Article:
Elderly Activities: Managing the Day-to-Day Issues

Daily needs can become much more of a chore in senior years. These tips will help you cope.

elderly activities

Routine tasks we once took for granted—grocery shopping, for example— might require planning, and help, in our later years.

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Many of the day-to-day tasks people take for granted in their younger years become more onerous for the elderly. Activities like the four below—meals, transportation, hygiene, and mobility—can become challenging.

It’s important to ask for help when these tasks become difficult and to take advantage of resources in the community to help meet one’s needs. In the list below, we offer advice on where to turn for assistance.

Elderly Activities: Meals and Meal-Planning

Grocery shopping and meal preparation can become difficult tasks as elderly activities, particularly if you are no longer able to drive or if you suffer from conditions that prevent prolonged standing or lifting.

Many community centers have meal programs for senior citizens and/or information on Meals on Wheels programs. Try calling your local community center, local library, or chamber of commerce for a list of such programs. Asking friends or family for assistance with grocery shopping or hiring someone to do it for you are other options.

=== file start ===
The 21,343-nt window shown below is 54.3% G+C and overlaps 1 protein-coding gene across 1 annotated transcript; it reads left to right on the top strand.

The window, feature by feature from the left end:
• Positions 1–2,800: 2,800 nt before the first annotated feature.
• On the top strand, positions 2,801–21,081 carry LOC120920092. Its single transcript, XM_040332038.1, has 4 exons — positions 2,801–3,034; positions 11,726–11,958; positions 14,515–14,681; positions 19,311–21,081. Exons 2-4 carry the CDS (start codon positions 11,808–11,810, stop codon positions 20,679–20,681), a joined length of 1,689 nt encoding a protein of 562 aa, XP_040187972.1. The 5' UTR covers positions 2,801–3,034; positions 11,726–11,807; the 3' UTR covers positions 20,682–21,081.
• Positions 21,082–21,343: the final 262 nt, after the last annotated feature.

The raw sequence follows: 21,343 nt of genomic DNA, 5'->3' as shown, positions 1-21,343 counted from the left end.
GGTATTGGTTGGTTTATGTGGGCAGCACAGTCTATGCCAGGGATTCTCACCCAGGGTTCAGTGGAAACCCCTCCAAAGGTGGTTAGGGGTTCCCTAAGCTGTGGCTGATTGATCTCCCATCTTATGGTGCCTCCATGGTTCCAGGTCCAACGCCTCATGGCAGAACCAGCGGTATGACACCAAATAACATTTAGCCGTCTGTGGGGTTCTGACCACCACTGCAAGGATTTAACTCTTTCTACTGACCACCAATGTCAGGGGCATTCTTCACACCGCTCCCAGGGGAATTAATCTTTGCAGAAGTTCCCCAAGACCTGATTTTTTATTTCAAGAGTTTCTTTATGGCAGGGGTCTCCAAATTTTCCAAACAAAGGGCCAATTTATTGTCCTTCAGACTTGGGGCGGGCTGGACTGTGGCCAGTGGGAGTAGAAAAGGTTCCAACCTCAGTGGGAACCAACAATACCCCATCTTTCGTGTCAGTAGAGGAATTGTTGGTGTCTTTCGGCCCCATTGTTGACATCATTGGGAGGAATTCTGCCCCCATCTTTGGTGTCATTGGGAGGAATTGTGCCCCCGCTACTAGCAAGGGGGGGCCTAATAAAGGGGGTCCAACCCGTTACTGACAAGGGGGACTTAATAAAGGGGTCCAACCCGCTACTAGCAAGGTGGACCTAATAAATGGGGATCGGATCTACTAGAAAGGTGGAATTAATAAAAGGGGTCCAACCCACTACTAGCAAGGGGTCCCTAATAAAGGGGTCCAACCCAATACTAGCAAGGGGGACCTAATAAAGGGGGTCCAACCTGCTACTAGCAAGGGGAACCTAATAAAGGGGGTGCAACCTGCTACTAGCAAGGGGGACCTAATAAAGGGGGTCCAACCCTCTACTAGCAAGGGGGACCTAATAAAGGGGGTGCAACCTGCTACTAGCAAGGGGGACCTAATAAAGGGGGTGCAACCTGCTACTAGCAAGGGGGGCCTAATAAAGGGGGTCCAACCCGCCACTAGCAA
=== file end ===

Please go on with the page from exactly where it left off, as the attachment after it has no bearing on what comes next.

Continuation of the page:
Transportation and Senior Activities

It’s worthwhile to be involved in elderly activities, but getting around isn’t always possible. Driving a car in later years can be challenging as our reflexes slow and our vision deteriorates, but many communities have transportation programs for the seniors.

Visit www.eldercare.gov or call 1-800-677-1116 to find out what options exist in your community.


Maintaining good personal hygiene is important. This can be complicated if you suffer from incontinence. If this is a problem for you, you should discuss it with your healthcare provider so that they can help determine the cause of your incontinence and possible treatment and daily management options.

Additionally, good oral hygiene is also important to prevent gum disease and even heart disease. Our skin is often thinner and more prone to infection as we age, so keeping it clean is critical. However, simply taking a shower or bath can become difficult tasks for the elderly. Often, having a walk-in-tub or a shower seat and shower handle bar are absolute necessities for maintaining the ability to bathe independently. Even with this equipment, it can be sometimes be necessary to have someone assist you in the bathing process.

If family is not an option, you might need to have a home health provider come on a regular basis. Your healthcare provider can help direct you towards local care resources or you can visit www.eldercare.gov or call 1-800-677-1116 for local options.

Mobility: A Key for Elderly Activities

Moving around your home can become dangerous for the elderly; activities as simple as climbing stairs can become a challenge as we age, particularly for those who suffer from balance problems or arthritis. Taking certain precautions can make it safer, starting with the proper footwear. Make a point to find comfortable shoes that give you the type of support (for example, arch support) you need.